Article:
From: David Sneed, SLO Tribune

County planners have outlined a series of emergency steps county supervisors could take to minimize depletion of the Paso Robles groundwater basin.

Included are prohibitions of any new plantings of irrigated crops, bans on conversion of dry land farming or grazing land to irrigated crops and limitations on building new development if it is dependent upon the groundwater basin.

From: Julie Lynem, SLO Tribune

The way to replenish the Paso Robles groundwater basin is not to impose restrictions on the agricultural community, but to push for a California Water District that would have the power to establish short-term and long-term solutions to stabilize the aquifer.

That's the message from the Paso Robles Agricultural Alliance for Groundwater Solutions, a group of vineyard owners and other agriculturalists who want to establish a special district that could obtain loans to help people dig deeper wells, as well as fund projects to get supplemental water.

Colorado River 

From: William deBuys, LA Times

John Wesley Powell, whose legendary descent of the Colorado River in 1869 brought the one-armed explorer fame and celebrity, worried about America's westward migration. The defining characteristic of Western lands was their aridity, he wrote, and settlement of the West would have to respect the limits aridity imposed.

He was half right.

The subsequent story of the West can indeed be read as an unending duel between society's thirst and the dryness of the land, but in downtown Phoenix, Las Vegas or Los Angeles, you'd hardly know it.


From: Joe Scott, Western Farm Press

Farming in California's Central Valley has many advantages. Controlling the timing of applied water to thirsty crops is one benefit which growers in other areas of the world would like to have, versus relying on unreliable rainfall.

There are disadvantages too.

Monday, July 29, 2013

News articles and links from July 29, 2013

Water Supply

From: Chris Fenstermaker, Sacramento Bee

Re "Vineyards gulping water" (Letters, July 24): The letter writer rightly worries about the impact on groundwater supplies as more and more land is devoted to vineyards near Galt. His estimates of water requirements for vines remind me of my concern for water every time I drive down Interstate 5 to Los Angeles.

Coalition response...Chris Fenstermaker needs to be more careful when he tries to compare one farming region in California with another. Water use on a vineyard in Galt is pretty much the same as it is for the orchards he complains about along I-5. The fact is for 20 years almost 4,000 farms on the San Joaquin Valley's Westside have faced water supply cuts from 40 percent, to 60 percent to as much as 90 percent by a federal bureaucracy that has dismissed the impacts of its decisions on the people who live and work there. The food-producing capability of the Westside is important to California consumers and to the state's economy. It provides jobs and economic stability. Perhaps Mr. Fenstermaker should be thinking more about the impacts on society of a large segment of the population being unemployed.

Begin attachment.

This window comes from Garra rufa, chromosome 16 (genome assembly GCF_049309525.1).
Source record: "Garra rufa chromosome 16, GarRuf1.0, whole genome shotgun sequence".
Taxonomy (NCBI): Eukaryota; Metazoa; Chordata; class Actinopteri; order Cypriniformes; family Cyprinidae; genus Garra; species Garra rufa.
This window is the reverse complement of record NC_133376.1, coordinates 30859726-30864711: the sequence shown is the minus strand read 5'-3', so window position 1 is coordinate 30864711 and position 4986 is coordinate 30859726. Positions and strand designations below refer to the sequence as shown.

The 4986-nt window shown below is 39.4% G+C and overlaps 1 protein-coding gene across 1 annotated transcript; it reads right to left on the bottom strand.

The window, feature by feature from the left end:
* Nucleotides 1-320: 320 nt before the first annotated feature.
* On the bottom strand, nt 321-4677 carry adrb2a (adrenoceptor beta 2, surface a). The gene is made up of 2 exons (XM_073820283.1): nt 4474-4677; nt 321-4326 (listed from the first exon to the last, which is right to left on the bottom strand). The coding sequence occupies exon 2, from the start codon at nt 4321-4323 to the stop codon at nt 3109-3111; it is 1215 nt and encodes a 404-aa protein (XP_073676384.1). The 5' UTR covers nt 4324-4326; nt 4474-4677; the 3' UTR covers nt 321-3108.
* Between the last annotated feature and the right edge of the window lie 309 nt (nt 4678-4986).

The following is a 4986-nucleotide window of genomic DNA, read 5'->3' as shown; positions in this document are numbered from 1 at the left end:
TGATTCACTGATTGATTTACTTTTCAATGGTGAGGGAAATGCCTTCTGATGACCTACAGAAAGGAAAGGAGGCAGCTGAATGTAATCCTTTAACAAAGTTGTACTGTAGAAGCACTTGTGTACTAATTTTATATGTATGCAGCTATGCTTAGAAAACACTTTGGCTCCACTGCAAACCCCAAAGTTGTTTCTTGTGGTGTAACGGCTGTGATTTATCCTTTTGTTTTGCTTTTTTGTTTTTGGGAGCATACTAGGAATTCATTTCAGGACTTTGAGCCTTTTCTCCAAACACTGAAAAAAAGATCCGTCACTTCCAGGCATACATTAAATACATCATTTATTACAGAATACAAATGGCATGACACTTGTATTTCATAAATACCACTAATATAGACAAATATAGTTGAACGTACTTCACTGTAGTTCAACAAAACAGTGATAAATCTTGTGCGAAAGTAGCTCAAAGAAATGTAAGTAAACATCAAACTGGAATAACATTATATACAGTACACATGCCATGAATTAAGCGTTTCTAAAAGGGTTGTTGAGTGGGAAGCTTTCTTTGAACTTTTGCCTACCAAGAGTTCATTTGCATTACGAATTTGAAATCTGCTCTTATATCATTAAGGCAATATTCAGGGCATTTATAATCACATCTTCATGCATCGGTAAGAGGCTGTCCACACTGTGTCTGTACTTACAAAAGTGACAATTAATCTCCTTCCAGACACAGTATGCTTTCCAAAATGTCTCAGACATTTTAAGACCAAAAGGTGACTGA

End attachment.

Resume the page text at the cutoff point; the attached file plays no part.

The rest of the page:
From: John McManus, Modesto Bee

Steve Knell and Jeff Shields of the Oakdale and South San Joaquin Irrigation Districts miss some basic facts in their July 19 op-ed calling for predator eradication to help salmon ("Stop studying salmon and start doing something").

Coalition response...It is unbelievable that someone like John McManus who heads the Golden Gate Salmon Association could possibly ignore the largest single controllable force affecting the future of California's salmon industry.

He seems to think that predators will curb their diets if diversions from rivers are curtailed. I guess he assumes that the feeding frenzy in the Tuolumne River will go away if water delivered to cities and homes and to farms that grow the food we eat is reduced. A federal survey recently revealed that 93% of the juvenile salmon in the Tuolumne were eaten by predator fish. Not surprising, at a time when salmon populations reached their lowest, the numbers of bass that feast on baby salmon have skyrocketed (

Why isn't McManus talking to the bass industry about that?

Water Supply

From: Alex Breitler, Stockton Record

From the bathtub rings around our reservoirs, to the salty Delta lapping up against our levees, there is ample evidence that in the span of just two years California's water supply has shifted from wealth to want.

The state has not formally declared a drought, but water managers are using words like "dire" to describe the situation - particularly if next winter disappoints.

From: Antoine Abou-Diwan, Imperial Valley Press

A little more than halfway through his term as president of the Imperial Irrigation District Board of Directors, Matt Dessert is appealing for cooperation from the agricultural community, saying that time is of the essence if it wishes to help the IID tackle the many water-use issues it faces.

From: Todd Fitchette, Western Farm Press

If there was one thing that struck a chord with a group of cotton growers from the southern Plains states of Texas, Oklahoma and Kansas touring California recently it was the incredible amount of regulations California farmers must deal with on a daily basis to produce food and fiber.

For instance, visiting growers heard about California's water woes and how farmers who depend on irrigation water from the California State Water Project receive a scant 20 percent of their promised allocation of water to produce crops. The result of that is no more evident than in the vast amount of fallow land tour participants saw along the western side of the San Joaquin Valley.

"Farmers in Texas wouldn't tolerate this," said Donald Kirksey, a cotton grower from Lorenzo, Texas

From: George J. Janczyn, Groksurt's San Diego